This Post is Just a Wall of Text

I am afraid there will be no pretty pictures in this post. It is just a general update and some random musings. Things covered are what I did today, thoughts on Flames of War and thoughts on D&D 5e.

Things I Did Today

I finished drawing up my North Africa buildings, walls, another shipping container and four tech crates. The latter two items are all cut out and ready for assembly and painting too. In addition, I cut out three bits of MDF for some scrub patches for my North Africa battlefield.

The bad news is, none of these things are likely to get done this weekend, because I’m at my parent’s for lunch tomorrow (my uncle is over from Victoria). This is somewhat disappointing, but I’ve been going pretty hard on the hobby things, so an easy weekend is not unwelcome.

Other things to report here are that now that I have finally acquired a hot wire cutter, I hope to get some hills going soon. With this now in my possession, I think I might focus on getting the scrub, some rocky ground and a few hills done. That will be the quickest route to a small North Africa battlefield – I’ve really wanted to see my DAK in action 😀

Some Thoughts on Flames of War/WWII Gaming

I like Flames of War, but I haven’t played many games – only about half a dozen in the (over) three and a half years I have been building FoW forces. This disappoints me, I’d like to play more and get a better feel for the game. Luckily a mate who lives nearby is doing a North Africa force with me, so once I’ve the terrain together I’m hoping we can play often enough (i’d be happy with a game every 4-8weeks.

There are, however, some things I’ve noticed in the few games of FoW I’ve played, things that I didn’t have at the forefront of my mind, but when I stumbled on a couple of “Why I don’t like FoW” blog posts the other day, lept into my conscious. The primary criticisms focus on the game being a too much “Napoleonics but WWII”, the issue with distances (those arty pieces you have on the field realistically could be shooting from two-three tables away) and the wheel-to-wheel tanks issue (something I especially had noticed having Soviet forces).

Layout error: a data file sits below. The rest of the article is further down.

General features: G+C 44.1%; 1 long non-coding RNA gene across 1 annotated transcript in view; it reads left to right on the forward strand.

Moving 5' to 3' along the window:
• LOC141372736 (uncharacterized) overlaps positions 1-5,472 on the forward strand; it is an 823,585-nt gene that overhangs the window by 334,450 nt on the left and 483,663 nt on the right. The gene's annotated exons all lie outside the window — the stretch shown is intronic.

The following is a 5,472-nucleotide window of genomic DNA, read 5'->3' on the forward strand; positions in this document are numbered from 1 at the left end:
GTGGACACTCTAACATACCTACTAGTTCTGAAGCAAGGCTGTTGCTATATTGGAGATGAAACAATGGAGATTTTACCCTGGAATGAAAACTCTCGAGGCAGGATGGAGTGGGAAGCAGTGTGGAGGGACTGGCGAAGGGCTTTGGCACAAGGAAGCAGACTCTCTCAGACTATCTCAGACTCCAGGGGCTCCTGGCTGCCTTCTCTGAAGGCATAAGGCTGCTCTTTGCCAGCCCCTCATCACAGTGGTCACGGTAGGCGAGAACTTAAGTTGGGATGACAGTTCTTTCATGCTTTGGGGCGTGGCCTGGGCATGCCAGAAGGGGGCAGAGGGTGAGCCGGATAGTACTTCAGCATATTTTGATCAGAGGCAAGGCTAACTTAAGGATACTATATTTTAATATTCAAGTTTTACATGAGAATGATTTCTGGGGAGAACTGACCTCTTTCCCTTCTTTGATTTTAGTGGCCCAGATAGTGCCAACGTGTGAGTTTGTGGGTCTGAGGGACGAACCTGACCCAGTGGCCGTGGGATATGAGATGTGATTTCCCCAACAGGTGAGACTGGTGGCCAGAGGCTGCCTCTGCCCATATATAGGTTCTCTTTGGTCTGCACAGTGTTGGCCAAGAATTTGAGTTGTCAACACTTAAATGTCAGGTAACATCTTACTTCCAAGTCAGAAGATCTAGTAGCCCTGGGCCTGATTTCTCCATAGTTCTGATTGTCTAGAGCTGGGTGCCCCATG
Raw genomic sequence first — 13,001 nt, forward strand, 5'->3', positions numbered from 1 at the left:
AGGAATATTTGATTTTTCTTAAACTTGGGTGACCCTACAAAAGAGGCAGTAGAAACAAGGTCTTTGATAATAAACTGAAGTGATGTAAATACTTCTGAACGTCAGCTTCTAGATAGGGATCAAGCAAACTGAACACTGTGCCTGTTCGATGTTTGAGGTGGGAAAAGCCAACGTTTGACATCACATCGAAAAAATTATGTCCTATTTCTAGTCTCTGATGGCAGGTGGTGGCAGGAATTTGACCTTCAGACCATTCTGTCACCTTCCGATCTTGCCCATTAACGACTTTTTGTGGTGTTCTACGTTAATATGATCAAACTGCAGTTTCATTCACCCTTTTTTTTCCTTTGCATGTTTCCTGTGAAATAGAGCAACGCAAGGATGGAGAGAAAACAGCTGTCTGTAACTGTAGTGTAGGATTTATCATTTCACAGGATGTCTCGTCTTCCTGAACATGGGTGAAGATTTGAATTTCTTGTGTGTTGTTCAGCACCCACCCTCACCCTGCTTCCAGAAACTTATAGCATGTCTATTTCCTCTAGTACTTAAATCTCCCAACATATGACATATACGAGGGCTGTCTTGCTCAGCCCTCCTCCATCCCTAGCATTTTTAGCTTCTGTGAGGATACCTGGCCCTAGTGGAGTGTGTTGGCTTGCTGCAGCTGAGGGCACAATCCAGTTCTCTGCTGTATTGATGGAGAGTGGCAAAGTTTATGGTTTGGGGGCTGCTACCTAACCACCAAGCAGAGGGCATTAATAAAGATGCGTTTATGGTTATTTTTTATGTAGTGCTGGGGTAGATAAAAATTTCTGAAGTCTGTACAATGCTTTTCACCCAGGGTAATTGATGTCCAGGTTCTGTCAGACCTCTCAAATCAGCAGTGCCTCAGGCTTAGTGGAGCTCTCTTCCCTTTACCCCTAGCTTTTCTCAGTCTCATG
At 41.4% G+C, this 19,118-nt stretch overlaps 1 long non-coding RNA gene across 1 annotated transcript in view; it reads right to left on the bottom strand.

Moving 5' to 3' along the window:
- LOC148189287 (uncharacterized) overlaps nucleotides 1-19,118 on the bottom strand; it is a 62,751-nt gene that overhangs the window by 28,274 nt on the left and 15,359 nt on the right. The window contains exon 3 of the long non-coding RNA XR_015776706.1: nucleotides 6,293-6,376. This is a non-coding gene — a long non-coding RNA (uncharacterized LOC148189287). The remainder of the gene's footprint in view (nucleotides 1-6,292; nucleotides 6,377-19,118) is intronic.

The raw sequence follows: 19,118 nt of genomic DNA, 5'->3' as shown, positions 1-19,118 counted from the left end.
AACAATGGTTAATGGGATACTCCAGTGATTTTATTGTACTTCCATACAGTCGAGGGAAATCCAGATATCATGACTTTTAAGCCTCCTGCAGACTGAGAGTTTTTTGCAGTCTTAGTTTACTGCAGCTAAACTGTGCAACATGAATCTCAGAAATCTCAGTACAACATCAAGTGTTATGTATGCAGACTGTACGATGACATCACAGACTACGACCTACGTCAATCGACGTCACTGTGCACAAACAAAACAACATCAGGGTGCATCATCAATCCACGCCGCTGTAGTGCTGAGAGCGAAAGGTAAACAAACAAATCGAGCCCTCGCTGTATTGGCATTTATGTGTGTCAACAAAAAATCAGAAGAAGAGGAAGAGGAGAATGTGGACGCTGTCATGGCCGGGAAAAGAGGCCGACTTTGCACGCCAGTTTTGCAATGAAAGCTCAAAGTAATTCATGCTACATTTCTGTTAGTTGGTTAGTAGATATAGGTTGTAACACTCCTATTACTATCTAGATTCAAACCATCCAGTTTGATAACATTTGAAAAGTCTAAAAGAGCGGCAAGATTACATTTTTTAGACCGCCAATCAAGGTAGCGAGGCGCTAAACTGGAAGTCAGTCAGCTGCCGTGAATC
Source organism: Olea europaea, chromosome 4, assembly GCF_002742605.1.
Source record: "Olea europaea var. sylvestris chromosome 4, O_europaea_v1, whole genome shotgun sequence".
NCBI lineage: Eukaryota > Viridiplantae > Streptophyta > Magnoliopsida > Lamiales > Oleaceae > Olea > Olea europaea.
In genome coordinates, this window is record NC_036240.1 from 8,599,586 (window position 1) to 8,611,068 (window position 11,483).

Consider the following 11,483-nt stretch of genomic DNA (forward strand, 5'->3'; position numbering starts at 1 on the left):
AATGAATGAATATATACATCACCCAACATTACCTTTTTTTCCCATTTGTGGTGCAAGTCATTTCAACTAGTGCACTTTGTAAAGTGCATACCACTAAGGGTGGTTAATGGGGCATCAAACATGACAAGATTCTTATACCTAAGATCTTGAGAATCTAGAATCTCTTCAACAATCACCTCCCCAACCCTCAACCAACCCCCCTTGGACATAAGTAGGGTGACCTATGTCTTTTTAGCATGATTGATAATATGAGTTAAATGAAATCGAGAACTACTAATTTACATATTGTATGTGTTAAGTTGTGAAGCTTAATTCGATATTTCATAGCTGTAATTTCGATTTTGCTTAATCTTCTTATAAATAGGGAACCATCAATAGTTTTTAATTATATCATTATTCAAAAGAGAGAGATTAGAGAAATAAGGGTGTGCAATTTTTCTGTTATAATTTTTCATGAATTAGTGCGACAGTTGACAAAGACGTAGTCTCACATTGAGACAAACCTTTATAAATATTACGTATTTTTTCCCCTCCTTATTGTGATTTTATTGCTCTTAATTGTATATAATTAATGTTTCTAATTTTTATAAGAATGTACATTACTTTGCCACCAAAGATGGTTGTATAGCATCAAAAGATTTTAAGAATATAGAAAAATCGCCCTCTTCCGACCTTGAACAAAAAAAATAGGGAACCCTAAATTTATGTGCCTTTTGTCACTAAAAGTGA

All of these criticisms resonated with me. The first is interesting, because that is certainly what I consider Warhammer 40k to be – Napoleonics in spaaaaaace(!). I feel that it is less the case in FoW, but personally I fear it is really a systemic issue with “you go, I go” wargames. The “always your turn” mechanic that Infinity employs, or the order dice system of Bolt Action are excellent developments for tabletop gaming and, personally, I think greater deployment of these mechanisms or new incarnations of these sorts of ideas will really enrich wargaming further. As for the other two points, well, they are what they are. That all said, I’ve still had very enjoyable games of FoW, but it has left me wanting something more.

The result of this is that I hope to, in the new year, give I Ain’t Been Shot Mum! a go. The ideas behind the rules really intrigue me and I read good things, so I’d love to test it out myself. The best part is, of course, they don’t cost an arm and a leg!

Thoughts on Dungeons & Dragons 5th Edition

Although my WordPress is a dedication to my passion for wargaming, I also enjoy tabletop RPGs – as you can see from an earlier post with our Pathfinder character models. Next year I will be running a D&D 5e campaign, and mate of mine might do the same. I’ve only just got the books and read through the first part of the Player’s Handbook, but I’ve some thoughts and observations I want to share.